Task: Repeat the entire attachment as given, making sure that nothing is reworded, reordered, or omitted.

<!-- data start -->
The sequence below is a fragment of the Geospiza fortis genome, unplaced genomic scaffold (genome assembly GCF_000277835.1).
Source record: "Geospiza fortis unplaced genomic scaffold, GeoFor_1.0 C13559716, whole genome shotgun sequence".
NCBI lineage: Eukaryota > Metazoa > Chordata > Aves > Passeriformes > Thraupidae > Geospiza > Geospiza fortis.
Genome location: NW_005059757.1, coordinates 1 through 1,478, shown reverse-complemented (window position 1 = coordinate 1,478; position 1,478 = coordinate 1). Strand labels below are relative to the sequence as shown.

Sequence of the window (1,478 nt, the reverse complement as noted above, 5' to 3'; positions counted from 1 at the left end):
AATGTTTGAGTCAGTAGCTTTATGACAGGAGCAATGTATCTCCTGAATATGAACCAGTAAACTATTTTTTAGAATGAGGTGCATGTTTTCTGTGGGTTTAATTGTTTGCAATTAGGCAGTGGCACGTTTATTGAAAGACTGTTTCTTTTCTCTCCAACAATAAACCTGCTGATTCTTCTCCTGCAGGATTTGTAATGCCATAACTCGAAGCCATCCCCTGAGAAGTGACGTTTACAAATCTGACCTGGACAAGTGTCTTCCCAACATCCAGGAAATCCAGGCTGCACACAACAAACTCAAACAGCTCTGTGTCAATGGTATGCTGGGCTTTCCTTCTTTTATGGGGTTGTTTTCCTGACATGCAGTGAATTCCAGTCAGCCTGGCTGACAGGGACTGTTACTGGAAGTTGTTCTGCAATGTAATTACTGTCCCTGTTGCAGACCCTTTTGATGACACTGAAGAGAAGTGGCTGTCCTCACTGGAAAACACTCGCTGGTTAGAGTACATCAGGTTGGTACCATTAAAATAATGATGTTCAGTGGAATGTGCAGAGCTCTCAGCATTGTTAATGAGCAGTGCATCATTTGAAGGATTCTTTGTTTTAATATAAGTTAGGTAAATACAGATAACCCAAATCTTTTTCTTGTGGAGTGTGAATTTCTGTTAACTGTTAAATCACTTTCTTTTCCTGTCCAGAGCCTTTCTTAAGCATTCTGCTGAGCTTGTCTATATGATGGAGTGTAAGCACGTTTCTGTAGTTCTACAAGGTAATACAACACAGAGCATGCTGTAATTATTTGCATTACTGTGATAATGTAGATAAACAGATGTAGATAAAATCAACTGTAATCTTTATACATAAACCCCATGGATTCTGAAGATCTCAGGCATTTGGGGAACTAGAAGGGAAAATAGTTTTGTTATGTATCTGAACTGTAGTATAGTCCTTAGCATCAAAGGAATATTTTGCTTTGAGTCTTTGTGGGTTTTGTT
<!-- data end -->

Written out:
The sequence below is a fragment of the Geospiza fortis genome, unplaced genomic scaffold (genome assembly GCF_000277835.1).
Source record: "Geospiza fortis unplaced genomic scaffold, GeoFor_1.0 C13559716, whole genome shotgun sequence".
NCBI lineage: Eukaryota > Metazoa > Chordata > Aves > Passeriformes > Thraupidae > Geospiza > Geospiza fortis.
Genome location: NW_005059757.1, coordinates 1 through 1,478, shown reverse-complemented (window position 1 = coordinate 1,478; position 1,478 = coordinate 1). Strand labels below are relative to the sequence as shown.

Sequence of the window (1,478 nt, the reverse complement as noted above, 5' to 3'; positions counted from 1 at the left end):
AATGTTTGAGTCAGTAGCTTTATGACAGGAGCAATGTATCTCCTGAATATGAACCAGTAAACTATTTTTTAGAATGAGGTGCATGTTTTCTGTGGGTTTAATTGTTTGCAATTAGGCAGTGGCACGTTTATTGAAAGACTGTTTCTTTTCTCTCCAACAATAAACCTGCTGATTCTTCTCCTGCAGGATTTGTAATGCCATAACTCGAAGCCATCCCCTGAGAAGTGACGTTTACAAATCTGACCTGGACAAGTGTCTTCCCAACATCCAGGAAATCCAGGCTGCACACAACAAACTCAAACAGCTCTGTGTCAATGGTATGCTGGGCTTTCCTTCTTTTATGGGGTTGTTTTCCTGACATGCAGTGAATTCCAGTCAGCCTGGCTGACAGGGACTGTTACTGGAAGTTGTTCTGCAATGTAATTACTGTCCCTGTTGCAGACCCTTTTGATGACACTGAAGAGAAGTGGCTGTCCTCACTGGAAAACACTCGCTGGTTAGAGTACATCAGGTTGGTACCATTAAAATAATGATGTTCAGTGGAATGTGCAGAGCTCTCAGCATTGTTAATGAGCAGTGCATCATTTGAAGGATTCTTTGTTTTAATATAAGTTAGGTAAATACAGATAACCCAAATCTTTTTCTTGTGGAGTGTGAATTTCTGTTAACTGTTAAATCACTTTCTTTTCCTGTCCAGAGCCTTTCTTAAGCATTCTGCTGAGCTTGTCTATATGATGGAGTGTAAGCACGTTTCTGTAGTTCTACAAGGTAATACAACACAGAGCATGCTGTAATTATTTGCATTACTGTGATAATGTAGATAAACAGATGTAGATAAAATCAACTGTAATCTTTATACATAAACCCCATGGATTCTGAAGATCTCAGGCATTTGGGGAACTAGAAGGGAAAATAGTTTTGTTATGTATCTGAACTGTAGTATAGTCCTTAGCATCAAAGGAATATTTTGCTTTGAGTCTTTGTGGGTTTTGTT